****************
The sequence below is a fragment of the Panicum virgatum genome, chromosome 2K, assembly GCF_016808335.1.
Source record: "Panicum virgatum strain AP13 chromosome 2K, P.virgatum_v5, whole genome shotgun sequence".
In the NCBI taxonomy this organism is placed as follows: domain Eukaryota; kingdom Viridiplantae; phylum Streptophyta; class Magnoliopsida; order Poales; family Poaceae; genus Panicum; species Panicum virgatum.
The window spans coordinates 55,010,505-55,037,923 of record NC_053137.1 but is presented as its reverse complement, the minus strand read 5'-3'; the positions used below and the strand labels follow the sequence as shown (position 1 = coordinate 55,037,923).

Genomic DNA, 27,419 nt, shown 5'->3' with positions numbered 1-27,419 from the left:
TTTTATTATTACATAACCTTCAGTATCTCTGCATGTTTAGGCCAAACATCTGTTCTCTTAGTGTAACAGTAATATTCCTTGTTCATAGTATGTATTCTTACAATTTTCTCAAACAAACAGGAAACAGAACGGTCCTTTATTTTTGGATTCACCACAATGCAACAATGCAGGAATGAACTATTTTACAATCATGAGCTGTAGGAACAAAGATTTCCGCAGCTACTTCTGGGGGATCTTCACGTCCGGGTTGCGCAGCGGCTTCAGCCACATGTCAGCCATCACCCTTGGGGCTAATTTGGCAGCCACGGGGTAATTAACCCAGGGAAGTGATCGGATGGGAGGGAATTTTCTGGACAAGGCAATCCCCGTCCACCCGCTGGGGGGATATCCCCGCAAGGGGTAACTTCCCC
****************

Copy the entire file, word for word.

The sequence below is a fragment of the Panicum virgatum genome, chromosome 2K, assembly GCF_016808335.1.
Source record: "Panicum virgatum strain AP13 chromosome 2K, P.virgatum_v5, whole genome shotgun sequence".
In the NCBI taxonomy this organism is placed as follows: domain Eukaryota; kingdom Viridiplantae; phylum Streptophyta; class Magnoliopsida; order Poales; family Poaceae; genus Panicum; species Panicum virgatum.
The window spans coordinates 55,010,505-55,037,923 of record NC_053137.1 but is presented as its reverse complement, the minus strand read 5'-3'; the positions used below and the strand labels follow the sequence as shown (position 1 = coordinate 55,037,923).

Genomic DNA, 27,419 nt, shown 5'->3' with positions numbered 1-27,419 from the left:
TTTTATTATTACATAACCTTCAGTATCTCTGCATGTTTAGGCCAAACATCTGTTCTCTTAGTGTAACAGTAATATTCCTTGTTCATAGTATGTATTCTTACAATTTTCTCAAACAAACAGGAAACAGAACGGTCCTTTATTTTTGGATTCACCACAATGCAACAATGCAGGAATGAACTATTTTACAATCATGAGCTGTAGGAACAAAGATTTCCGCAGCTACTTCTGGGGGATCTTCACGTCCGGGTTGCGCAGCGGCTTCAGCCACATGTCAGCCATCACCCTTGGGGCTAATTTGGCAGCCACGGGGTAATTAACCCAGGGAAGTGATCGGATGGGAGGGAATTTTCTGGACAAGGCAATCCCCGTCCACCCGCTGGGGGGATATCCCCGCAAGGGGTAACTTCCCC